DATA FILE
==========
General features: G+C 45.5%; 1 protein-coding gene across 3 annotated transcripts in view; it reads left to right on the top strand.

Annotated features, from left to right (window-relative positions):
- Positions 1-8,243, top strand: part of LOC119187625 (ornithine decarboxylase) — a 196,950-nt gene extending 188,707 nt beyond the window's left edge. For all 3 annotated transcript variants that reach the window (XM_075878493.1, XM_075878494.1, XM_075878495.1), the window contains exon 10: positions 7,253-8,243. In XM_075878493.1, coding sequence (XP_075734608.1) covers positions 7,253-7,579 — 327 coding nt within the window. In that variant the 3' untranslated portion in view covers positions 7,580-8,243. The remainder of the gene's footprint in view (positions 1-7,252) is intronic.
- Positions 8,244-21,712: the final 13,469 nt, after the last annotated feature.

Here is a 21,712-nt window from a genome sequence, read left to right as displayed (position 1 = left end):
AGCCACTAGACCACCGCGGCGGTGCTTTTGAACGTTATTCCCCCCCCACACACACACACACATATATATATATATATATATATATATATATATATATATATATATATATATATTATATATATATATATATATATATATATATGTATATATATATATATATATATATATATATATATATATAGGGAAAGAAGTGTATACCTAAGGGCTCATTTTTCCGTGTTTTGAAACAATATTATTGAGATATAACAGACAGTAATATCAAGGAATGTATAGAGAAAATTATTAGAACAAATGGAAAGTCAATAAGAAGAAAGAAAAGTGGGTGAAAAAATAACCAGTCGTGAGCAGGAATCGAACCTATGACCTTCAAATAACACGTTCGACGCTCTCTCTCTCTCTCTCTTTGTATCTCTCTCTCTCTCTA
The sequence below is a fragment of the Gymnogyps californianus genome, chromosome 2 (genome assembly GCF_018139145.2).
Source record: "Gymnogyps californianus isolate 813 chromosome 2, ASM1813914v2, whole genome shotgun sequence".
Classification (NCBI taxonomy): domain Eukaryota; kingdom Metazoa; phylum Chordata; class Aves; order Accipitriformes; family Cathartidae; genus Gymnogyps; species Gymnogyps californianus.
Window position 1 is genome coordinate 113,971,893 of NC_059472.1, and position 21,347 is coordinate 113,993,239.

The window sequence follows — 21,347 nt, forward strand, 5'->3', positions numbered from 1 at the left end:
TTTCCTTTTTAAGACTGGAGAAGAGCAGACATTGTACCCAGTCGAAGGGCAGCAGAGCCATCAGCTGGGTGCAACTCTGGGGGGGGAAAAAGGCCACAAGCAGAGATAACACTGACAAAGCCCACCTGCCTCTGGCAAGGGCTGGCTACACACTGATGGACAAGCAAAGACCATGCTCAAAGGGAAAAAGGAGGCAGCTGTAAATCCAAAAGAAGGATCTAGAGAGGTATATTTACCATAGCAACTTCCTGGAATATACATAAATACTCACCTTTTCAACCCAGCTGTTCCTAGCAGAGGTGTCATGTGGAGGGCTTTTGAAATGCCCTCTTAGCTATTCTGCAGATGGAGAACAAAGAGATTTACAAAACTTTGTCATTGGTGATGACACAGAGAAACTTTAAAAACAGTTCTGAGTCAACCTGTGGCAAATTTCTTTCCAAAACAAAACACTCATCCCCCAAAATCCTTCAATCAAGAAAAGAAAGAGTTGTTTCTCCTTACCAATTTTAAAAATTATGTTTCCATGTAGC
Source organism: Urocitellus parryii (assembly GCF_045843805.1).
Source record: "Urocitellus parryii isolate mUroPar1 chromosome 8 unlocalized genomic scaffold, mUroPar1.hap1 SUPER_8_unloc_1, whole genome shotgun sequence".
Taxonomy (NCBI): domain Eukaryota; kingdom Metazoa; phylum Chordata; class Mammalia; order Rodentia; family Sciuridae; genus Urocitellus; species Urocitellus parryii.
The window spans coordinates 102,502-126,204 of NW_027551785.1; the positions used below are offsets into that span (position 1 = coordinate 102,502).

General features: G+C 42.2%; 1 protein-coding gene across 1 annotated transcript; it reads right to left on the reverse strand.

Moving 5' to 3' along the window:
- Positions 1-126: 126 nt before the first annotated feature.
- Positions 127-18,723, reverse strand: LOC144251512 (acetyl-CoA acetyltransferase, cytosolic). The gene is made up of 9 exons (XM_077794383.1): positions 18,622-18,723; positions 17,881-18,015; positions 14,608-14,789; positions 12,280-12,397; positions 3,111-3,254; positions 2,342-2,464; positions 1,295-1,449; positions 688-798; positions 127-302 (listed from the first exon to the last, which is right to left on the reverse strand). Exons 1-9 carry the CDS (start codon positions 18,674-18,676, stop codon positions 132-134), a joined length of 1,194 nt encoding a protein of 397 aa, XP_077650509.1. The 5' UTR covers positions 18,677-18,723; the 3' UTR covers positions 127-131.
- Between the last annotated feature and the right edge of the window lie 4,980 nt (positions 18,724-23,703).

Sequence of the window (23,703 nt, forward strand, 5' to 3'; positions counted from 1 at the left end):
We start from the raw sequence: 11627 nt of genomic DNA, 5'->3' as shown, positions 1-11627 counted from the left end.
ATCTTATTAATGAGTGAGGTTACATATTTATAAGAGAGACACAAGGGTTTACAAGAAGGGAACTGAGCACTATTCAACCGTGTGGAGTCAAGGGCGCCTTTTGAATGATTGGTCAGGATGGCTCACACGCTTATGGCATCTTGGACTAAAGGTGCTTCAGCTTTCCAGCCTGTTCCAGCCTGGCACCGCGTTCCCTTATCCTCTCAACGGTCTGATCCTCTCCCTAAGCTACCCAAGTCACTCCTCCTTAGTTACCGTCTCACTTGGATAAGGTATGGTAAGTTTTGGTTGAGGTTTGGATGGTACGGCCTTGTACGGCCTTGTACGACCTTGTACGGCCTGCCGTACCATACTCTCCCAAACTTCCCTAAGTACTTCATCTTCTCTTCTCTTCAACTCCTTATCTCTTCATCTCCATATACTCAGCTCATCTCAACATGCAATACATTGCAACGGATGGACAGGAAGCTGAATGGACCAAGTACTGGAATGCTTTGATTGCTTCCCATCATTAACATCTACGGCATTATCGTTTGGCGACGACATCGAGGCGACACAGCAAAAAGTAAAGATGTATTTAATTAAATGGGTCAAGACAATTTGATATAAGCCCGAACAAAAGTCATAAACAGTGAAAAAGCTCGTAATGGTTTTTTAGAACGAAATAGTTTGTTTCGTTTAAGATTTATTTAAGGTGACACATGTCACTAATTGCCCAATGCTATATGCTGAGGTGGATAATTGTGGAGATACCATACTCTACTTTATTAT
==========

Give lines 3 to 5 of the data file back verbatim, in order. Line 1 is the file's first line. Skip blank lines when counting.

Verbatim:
- Positions 1-8,243, top strand: part of LOC119187625 (ornithine decarboxylase) — a 196,950-nt gene extending 188,707 nt beyond the window's left edge. For all 3 annotated transcript variants that reach the window (XM_075878493.1, XM_075878494.1, XM_075878495.1), the window contains exon 10: positions 7,253-8,243. In XM_075878493.1, coding sequence (XP_075734608.1) covers positions 7,253-7,579 — 327 coding nt within the window. In that variant the 3' untranslated portion in view covers positions 7,580-8,243. The remainder of the gene's footprint in view (positions 1-7,252) is intronic.
- Positions 8,244-21,712: the final 13,469 nt, after the last annotated feature.

Here is a 21,712-nt window from a genome sequence, read left to right as displayed (position 1 = left end):